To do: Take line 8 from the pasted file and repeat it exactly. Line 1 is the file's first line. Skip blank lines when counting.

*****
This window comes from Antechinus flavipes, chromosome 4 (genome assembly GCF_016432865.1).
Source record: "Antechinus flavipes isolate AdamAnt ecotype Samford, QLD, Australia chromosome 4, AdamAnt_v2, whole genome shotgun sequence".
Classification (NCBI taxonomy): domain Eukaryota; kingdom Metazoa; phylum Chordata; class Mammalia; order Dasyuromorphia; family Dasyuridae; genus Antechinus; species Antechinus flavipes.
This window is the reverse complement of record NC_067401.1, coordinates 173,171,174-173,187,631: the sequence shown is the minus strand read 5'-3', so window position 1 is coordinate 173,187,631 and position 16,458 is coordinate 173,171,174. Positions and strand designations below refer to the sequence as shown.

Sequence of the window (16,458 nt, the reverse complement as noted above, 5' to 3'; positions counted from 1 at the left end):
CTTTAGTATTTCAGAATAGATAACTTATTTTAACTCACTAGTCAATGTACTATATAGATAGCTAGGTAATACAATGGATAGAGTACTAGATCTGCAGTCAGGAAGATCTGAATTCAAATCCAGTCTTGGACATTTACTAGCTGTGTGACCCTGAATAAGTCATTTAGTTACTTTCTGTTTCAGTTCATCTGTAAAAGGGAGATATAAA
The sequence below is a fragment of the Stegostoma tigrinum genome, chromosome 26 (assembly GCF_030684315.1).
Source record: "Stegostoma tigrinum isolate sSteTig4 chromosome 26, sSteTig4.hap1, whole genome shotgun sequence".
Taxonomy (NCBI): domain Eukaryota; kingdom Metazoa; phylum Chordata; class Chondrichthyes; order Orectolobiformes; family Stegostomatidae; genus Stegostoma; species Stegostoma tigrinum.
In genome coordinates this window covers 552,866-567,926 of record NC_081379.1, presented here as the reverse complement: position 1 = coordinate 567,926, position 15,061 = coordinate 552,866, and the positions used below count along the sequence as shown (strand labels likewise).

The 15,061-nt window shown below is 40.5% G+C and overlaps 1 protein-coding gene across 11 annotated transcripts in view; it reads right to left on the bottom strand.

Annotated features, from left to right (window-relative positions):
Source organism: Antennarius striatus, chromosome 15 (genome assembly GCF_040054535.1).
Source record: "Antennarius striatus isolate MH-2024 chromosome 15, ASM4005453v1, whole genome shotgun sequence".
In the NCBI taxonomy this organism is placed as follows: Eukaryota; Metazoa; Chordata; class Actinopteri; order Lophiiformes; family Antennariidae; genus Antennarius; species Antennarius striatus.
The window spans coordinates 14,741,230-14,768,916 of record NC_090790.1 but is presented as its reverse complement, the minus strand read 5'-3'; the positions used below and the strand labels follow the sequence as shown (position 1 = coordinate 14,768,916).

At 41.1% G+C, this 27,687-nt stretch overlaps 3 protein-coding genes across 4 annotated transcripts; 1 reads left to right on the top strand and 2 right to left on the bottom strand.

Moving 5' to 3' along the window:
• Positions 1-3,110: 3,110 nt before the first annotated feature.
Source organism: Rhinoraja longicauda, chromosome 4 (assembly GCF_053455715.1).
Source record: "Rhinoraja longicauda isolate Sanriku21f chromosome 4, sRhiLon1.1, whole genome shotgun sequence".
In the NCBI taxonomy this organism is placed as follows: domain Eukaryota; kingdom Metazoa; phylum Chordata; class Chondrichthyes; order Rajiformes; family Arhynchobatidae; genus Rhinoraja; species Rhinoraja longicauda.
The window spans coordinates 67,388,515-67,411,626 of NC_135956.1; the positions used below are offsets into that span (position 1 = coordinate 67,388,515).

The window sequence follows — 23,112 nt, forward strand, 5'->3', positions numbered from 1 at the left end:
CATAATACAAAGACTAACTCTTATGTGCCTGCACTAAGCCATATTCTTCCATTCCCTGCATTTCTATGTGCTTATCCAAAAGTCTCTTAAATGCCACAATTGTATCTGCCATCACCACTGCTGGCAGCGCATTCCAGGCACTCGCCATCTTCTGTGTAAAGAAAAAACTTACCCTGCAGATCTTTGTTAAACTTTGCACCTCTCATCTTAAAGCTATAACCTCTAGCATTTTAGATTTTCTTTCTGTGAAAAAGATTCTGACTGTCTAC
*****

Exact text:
Source record: "Stegostoma tigrinum isolate sSteTig4 chromosome 26, sSteTig4.hap1, whole genome shotgun sequence".